"Nothing big so far after two hours. Blinds are still very low, I got starting stack..weather is beautiful here in Madrid."
Very true. Even though we can't see it from the bowels of the casino, I am led to believe the sun is indeed warm and shining.
2.10pm: Lodden-o-meter swings high
It's been a while since PokerStars Blog has mentioned the Loddon-o-meter, the device that swings wildly up or down depending on the chip fortunes of Johnny Lodden. It's a hand way of measuring exactly where Lodden is at any given time, since the Norwegian's stack is up and down more than a member of a certain profession's underwear.
Right now, the Lodden-o-meter is very much in the 'up' position, as he sits pretty with 85,000.
1.50pm: Selbst slays one
Vanessa Selbst is not someone you tangle with lightly. Jean Thorel ignored that, however, and now he's out. Four of them saw a 7-6-5 rainbow flop at which Thorel bet 1,200. Selbst and two others called. The turn was an ace, and this time only Selbst called when Thorel made it 4,500. The river was a 6 and now Selbst bet 11,700, only for the Frenchman to move all in for around 26,000.
"I called," Slebst said, " and he showed me K-8 for the missed draw. I had A-7 and that was good."
Easy game, eh?
1.45pm: Thorson in the house
Another late arrival in the (slim) form of William Thorson from Sweden.
1.40pm: Mad Harper wins praise...
... from me. And I don't give out praise easily. The reason for this uncharacteristic good will from my goodself? Mad has given me a full list of those registered so far, WITH seat draw. Woohoo!
It would be a shame to keep it to myself, so here it is:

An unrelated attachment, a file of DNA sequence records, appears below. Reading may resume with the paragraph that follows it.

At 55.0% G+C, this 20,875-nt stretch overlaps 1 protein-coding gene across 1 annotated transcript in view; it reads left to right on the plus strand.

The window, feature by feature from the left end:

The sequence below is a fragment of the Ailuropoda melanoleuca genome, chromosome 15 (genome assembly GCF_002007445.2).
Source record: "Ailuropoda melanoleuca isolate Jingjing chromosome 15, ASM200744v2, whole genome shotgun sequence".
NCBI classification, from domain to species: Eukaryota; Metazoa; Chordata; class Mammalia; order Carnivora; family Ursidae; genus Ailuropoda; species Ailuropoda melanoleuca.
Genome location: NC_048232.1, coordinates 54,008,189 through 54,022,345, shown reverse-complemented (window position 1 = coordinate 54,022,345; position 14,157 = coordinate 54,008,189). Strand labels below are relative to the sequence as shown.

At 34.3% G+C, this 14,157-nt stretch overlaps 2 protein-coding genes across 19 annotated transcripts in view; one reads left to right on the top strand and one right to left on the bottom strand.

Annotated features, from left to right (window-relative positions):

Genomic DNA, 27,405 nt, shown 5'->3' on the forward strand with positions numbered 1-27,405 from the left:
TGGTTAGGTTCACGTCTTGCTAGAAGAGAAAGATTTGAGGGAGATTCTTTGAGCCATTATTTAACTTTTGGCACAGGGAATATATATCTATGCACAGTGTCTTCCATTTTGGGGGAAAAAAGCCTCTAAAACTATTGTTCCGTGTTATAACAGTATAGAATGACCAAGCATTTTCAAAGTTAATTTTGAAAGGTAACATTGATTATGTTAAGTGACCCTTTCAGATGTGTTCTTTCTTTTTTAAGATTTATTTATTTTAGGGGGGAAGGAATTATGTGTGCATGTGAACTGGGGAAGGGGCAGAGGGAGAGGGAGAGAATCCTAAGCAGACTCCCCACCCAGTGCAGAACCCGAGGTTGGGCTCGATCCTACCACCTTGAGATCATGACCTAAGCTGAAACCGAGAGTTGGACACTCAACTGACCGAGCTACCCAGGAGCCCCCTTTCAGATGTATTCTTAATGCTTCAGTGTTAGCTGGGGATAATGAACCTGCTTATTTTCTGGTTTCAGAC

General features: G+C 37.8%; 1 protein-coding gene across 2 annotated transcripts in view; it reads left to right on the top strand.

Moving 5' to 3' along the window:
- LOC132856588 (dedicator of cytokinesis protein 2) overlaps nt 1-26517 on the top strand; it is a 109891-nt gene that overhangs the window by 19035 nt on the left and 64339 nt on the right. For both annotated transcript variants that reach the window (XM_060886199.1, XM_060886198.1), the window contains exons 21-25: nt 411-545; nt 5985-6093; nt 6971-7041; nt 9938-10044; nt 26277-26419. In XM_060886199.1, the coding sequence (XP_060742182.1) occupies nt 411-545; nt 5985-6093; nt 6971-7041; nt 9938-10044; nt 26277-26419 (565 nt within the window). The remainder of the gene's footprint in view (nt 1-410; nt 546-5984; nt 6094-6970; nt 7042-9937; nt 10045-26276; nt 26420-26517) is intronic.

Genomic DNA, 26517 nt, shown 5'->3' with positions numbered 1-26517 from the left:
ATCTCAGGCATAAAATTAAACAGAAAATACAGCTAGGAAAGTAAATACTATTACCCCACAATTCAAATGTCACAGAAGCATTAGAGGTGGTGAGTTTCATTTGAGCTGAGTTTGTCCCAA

Fernando Brito Portugal 1 2
Jude Ainsworth Ireland Team PokerStars Pro 1 3
Kristijonas Andrulis Lithuania 1 5
Johnny Lodden Norway Team PokerStars Pro 1 6
Yevgeniyy Timoshenko Ukraine 1 7
Martin Jacobson Sweden 1 8
Tobias Reinkemeier Germany 2 1
Vanessa Rousso USA Team PokerStars Pro 2 2
Vanessa Selbst USA Team PokerStars Pro 2 3
Sandor Demjan Hungary 2 6
Jean Noel Thorel France 2 7
Darren Elias USA 2 8
Dominykas Karmazinas Lithuania 3 1
Alexander Luber Germany 3 2
Sam Chartier Canada 3 3
Andrey Bondar Russia 3 4
Marcelo Mario Bonanata Manfredini Argentina 3 7
Jani Sointula Finland 3 8
McLean Karr USA 4 1
Mike McDonald Canada 4 2
Philipp Gruissem Germany 4 3
Steven Walter Kelly USA 4 4
David Sands USA 4 6
Mikhail Korotkikh Russia 4 8
Jens Kyllonen Finland 5 2
Juha Helppi Finland 5 3
Andrew Lichtenberger USA 5 4
Will Molson Canada 5 5
Eugene Katchalov USA Team PokerStars Pro 5 6
Ville Wahlbeck Finland Team PokerStars Pro 6 1
Kevin Stani Norway 6 2
Joel Nordkvist Sweden 6 3
Leo Fernandez Argentina Team PokerStars Pro 6 4
Vasily Klyukin Russia 6 5
Bertrand "ElkY" Grospellier France Team PokerStars Pro 6 6
Viktor Blom Sweden Team PokerStars Pro 6 7
Pierre Neuville Belgium Friend of PokerStars 7 1
David Sonelin Sweden 7 2
Humberto Brenes Costa Rica Team PokerStars Pro 7 3